3 things I do on payday
It's no secret that living in New York City is expensive. I spent two years living in the East Village before relocating to the Upper East Side last September. Both neighborhoods are notoriously pricey and people often ask me questions about my rent, what I spend on groceries, how I save enough to travel and treat myself, etc.. I work in the creative education space as the editorial and social media manager for a small internal marketing team, and though I do well, NYC's pricey rent, luxury gym memberships and $17 cocktails require me to be financially diligent in order to live comfortably while still having fun.
I was recently interviewed by the Wall Street Journal's financial publication, Moneyish, for a piece on 'self-care' spending habits. So many people, I suspect in metro areas like NYC especially, prioritize a treat-yourself lifestyle that can have a nasty way of being fantastic and relaxing in the moment, then guilt and stress-inducing later on when the bills are due.
I thought it might be interesting to share a post on my saving/ spending habits, starting with a very simple list of things I do on payday.
1. The Important Stuff
My rent is due on the 1st of every month. Beyond rent, my most basic monthly expenses include:
- metrocard - $121 (this seems like a lot, but keep in mind- I don't own a car. no vehicle maintenance, no gas money, no monthly payment)
- gym membership - $27 (i'll be sure to share a future post on NYC fitness options, I've tried Classpass, ClassPassGo, luxury gyms, swimming pools, hot yoga, pilates, you name it). Eventually I landed on Blink Gym- I'm a runner who needs little more than a treadmill on rainy days and some weights for strength training. Blink is clean, organized and gigantic- most of their gyms are multiple stories and packed with beautiful equipment.
- internet - $33
= grand total of $181
The first thing I do on payday is pay my rent- no matter what day it is. Something I quickly figured out is that your landlord will never be mad at you for paying rent early-- so that's exactly what I started doing. My direct-deposit hits every other Thursday at midnight. First of all, a portion of that $ is deposited into a completely seperate savings accont- I hardly notice it's missing, and it's deposited into an account I have yet to touch- I highly reccomend setting things up this way if you haven't already. Most often, on Friday mornings somewhere around the 15th or 16th of the month, I send next month's rent in early. It was hard the first few times, again, because treat-yourself and go crazy is much more tempting, but this is the best change I have ever made in my spending habits.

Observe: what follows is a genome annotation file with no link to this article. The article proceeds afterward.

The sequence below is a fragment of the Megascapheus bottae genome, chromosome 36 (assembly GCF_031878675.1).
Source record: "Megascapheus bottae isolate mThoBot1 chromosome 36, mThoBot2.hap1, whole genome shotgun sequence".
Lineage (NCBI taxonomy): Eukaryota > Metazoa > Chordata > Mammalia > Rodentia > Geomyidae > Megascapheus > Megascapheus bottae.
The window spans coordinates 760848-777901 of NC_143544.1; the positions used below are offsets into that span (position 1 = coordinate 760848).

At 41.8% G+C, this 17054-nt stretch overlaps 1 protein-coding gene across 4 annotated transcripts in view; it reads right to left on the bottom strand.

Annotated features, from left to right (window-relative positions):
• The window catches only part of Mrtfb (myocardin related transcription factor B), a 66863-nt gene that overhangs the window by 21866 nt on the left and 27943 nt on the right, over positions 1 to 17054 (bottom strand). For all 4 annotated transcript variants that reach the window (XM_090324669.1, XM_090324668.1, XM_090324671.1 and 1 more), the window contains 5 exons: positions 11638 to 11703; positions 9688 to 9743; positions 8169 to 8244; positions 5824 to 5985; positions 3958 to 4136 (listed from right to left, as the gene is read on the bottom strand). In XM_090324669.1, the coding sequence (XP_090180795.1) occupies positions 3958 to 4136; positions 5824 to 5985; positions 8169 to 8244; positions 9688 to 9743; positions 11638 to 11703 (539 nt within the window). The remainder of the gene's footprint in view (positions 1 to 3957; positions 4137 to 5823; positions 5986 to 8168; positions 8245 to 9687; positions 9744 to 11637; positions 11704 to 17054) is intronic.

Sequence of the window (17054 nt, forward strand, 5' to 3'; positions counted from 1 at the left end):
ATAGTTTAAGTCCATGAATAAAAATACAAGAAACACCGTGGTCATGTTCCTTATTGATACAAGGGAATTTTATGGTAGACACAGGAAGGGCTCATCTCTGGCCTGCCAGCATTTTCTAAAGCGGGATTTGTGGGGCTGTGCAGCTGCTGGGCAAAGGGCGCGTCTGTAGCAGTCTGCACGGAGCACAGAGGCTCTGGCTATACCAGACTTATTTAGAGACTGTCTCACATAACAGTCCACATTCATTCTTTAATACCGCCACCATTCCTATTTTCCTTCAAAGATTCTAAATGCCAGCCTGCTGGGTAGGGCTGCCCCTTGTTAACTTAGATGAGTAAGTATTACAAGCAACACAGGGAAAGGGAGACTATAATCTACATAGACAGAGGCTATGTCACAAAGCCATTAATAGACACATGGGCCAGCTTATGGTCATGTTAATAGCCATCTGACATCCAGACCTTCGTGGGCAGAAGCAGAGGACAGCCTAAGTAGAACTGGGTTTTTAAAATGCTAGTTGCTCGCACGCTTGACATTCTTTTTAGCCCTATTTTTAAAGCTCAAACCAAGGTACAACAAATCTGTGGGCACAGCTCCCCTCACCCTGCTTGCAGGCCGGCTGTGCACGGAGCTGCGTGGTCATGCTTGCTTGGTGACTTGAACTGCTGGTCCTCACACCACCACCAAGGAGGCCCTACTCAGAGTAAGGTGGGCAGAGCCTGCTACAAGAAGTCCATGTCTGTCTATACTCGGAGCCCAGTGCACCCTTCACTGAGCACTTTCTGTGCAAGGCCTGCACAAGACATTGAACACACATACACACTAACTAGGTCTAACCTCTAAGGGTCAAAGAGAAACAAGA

Beyond that, I set aside that $181. I used the Quapital app when I was first getting started. It actually allowed me to transfer that money out of checking into Quapital, where I couldn't be tempted to dip into it every time I saw a new pair of shoes. I don't find I need that extra financial babysitting anymore, so I've just become accustomed to mentally setting aside ~ $200 for bills on payday without a second thought.
2. Something I Need
I keep an Amazon Wishlist. However, I try really hard to limit this list to "smart" purchases bordering on needs rather than wants - home upgrades and things I could really use, not treats and extras. For example right now in my wishlist cart you'll find:
So glamorous right? The paint on the wall next to my bed is peeling but instead of applying a fresh coat I'm looking to experiment with that peel-and-stick temporary wallpaper (I've read promising reviews). I need new pillow shams and running gear. A 100-pack of kcups will save me money in the long run, and the closest thing to a random treat on this list is the scrabble game. My boyfriend and I are big on board games and when I envision a future shared apartment interior design, a fabulous floor-to-ceiling living room shelving unit filled with retro-series games is something I would absolutely love, so I'm slowly growing a collection.
Every time I get paid, my second order of business is to pick one or two things from this list and have them shipped.
3. Something I Want
Once all the important stuff is taken care of, I can treat myself to something special, fully knowing my bills are paid and rent is mailed. It's honestly a great feeling and I personally find the 'self-care' experience more genuine this way. Living beyond your means and shopping so much that you're pinching pennies and panicking on the first of the month is not self-care, it's self-sabotage. Here's what I told my friends at Moneyish:
Depending on how my finances look (let's say I took a trip recently, or got sick and unexpected bills popped up, etc.), treating myself looks different every time. If I'm lucky, it could mean a salon appointment to get my hair styled and blown out. This month it meant these vintage leather Prada driving loafers (I styled them that day with a Marc Jacobs top and True Religion skinnies).
But like I mentioned to Moneyish, other days it's just not so extravagant.
Some days my treat is a trip to the library (I'm lucky enough to live next to one) for a new stack of books. Other days it's a manicure or a matinee by myself for some quiet time alone.
The more I make sure to limit myself to self-care splurges that are comfortably within my budget, the more I'm honoring the entire point of self-care: relaxation and good choices for my mental health and long term happiness.